After spending several years in giants like LinkedIn and Airbnb as a global recruiter,  Radina Nedyalkova (a psychologist, certified career coach and a traveler) decides to transform her passion for working with people into a business that navigates startups in the tough process of ‘talent equipment’, organizational culture development and beyond… VC  industry often says “Money is not a problem, the right talent is!” –  so we sat down with Radina to discuss PEOPLE and PERSONALITIES and here it is the result. 

This article comes to you thanks to Visa Innovation Program, where Radina is one of our mentors who lead the companies through the process of finding the right talent, developing their organizational culture and setting up the right team while scaling up.

 

Negotiations and personality types – how to navigate both

“Hell is other people” – a timeless quote from Sartre’s play No Exit that perfectly synthesizes the complexity of human interactions and perceptions.

Dealing with other people in both business and personal context requires a set of skills and behaviors (the good news is that most of these can be taught or learned situationally). Whether you are leading strategic negotiations, hiring the first 10 people for your start-up or managing someone out – understanding the individual’s motivation, communication style and approach should be your leading tactic.

Who you deal with

The most common type of personas you meet along the way can vary from gatekeepers (Executive assistants and Recruiters), procrastinators (“Let’s see how the leadership meeting will go in June and we might have an answer by July”), analysts (“I want to first get a deck with all pricing options, references and timelines before making a decision”) and ghosters (who just stop replying to your messages, phone calls and texts).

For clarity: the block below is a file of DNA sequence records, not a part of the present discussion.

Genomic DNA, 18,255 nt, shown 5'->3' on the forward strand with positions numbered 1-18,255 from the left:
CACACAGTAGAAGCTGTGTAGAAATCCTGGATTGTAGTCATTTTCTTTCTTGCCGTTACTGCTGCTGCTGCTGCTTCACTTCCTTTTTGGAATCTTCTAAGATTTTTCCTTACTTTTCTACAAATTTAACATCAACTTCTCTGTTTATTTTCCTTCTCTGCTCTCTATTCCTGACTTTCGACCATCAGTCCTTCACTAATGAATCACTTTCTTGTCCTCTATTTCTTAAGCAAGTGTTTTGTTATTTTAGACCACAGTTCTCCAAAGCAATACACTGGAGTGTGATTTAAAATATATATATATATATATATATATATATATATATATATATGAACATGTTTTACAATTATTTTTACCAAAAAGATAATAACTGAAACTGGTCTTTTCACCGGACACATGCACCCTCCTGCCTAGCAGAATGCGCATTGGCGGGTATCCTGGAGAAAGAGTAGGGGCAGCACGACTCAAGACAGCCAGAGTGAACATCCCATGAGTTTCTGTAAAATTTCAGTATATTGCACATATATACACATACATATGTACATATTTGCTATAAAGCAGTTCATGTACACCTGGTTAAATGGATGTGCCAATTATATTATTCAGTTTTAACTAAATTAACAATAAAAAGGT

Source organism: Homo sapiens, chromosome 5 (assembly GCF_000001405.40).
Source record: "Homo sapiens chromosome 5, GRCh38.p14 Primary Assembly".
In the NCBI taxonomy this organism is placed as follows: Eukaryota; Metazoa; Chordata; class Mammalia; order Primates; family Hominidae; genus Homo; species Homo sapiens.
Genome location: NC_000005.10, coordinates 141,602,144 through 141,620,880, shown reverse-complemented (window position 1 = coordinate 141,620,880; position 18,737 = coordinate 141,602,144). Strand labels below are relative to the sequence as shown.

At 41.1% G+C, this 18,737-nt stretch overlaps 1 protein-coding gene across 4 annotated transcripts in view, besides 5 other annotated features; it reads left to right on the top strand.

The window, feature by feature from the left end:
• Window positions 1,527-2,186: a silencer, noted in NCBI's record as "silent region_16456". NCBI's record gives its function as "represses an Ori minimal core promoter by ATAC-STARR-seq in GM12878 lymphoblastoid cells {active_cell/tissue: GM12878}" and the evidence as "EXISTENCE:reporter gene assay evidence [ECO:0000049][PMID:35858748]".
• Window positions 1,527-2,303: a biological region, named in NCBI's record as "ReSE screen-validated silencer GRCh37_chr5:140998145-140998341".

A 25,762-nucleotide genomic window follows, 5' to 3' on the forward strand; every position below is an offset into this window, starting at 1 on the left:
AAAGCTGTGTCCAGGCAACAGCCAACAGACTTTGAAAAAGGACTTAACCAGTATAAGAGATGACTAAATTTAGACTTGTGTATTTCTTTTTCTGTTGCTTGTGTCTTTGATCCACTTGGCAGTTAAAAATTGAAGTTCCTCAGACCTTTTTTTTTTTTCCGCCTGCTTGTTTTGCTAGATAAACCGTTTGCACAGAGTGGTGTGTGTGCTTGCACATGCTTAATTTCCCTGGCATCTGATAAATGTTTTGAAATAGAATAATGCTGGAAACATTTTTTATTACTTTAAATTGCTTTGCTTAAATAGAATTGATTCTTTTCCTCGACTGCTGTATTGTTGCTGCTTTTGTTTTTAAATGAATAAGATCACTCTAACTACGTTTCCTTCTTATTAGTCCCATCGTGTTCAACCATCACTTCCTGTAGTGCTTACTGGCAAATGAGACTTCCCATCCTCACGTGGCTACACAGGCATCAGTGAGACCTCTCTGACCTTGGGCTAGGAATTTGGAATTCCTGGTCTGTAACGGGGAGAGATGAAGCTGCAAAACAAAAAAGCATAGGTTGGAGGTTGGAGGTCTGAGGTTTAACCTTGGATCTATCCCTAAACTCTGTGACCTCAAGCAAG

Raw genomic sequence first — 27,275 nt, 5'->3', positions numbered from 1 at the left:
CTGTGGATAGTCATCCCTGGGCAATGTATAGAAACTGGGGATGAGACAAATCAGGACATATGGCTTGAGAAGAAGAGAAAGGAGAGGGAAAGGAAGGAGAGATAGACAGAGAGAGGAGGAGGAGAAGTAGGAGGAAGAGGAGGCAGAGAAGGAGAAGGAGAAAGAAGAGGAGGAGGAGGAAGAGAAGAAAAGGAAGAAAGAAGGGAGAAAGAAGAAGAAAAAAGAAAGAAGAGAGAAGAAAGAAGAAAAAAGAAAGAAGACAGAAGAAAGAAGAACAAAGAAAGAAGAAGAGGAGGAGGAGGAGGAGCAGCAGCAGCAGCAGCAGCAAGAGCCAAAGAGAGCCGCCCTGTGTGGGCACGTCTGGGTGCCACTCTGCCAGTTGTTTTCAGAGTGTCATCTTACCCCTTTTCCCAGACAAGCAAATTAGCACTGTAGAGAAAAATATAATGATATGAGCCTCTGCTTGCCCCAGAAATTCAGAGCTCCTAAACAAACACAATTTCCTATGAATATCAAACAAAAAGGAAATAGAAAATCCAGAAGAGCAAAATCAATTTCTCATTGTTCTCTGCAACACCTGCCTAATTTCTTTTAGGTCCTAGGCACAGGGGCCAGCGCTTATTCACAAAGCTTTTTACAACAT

Bearing in mind the level of uncertainty when initiating a contact with these characters and setting your expectations from the very early stages will save you some frustration, disappointment and wasted time.

Based on our own preferences and the scenario at hand, we choose the approach that suits us the most – see the figure below which describes the 3 most common personalities in the world of negotiations. Their titles differ over time, however the traits are the same:

  • The Competitor – assertive and result-oriented type, “in for the win”; the stereotype for a tough negotiator.
  • The Accommodator – the relationship-builder, looking for a win-win outcome. Usually relates to the social selling champion.
  • The Avoider – prone to avoid conflicts at all costs. There is no such thing as the best approach or the best type to deal with – you have to take into consideration factors such as: cultural influence (how business is done with US clients is 180 degrees different to how you partner with Japanese stakeholders), type of corporation (SMB vs Enterprise; local vs global) and of course your product/services (B2B/B2C – automotive industry vs science for instance).

 

Source: mediation.ie 1

Doing your research is probably the most logical starting point and the first advice in all manuals and methodologies – from the Sandler methodology for social selling to recommended reads about winning at negotiations by Harvard. Call it market or competitor insights, investigating your client (or candidate), forecasting and planning, pipelining – it all circles around the idea of being proactive and knowledgeable.

 

 

Source: all-about-car-accidents.com 1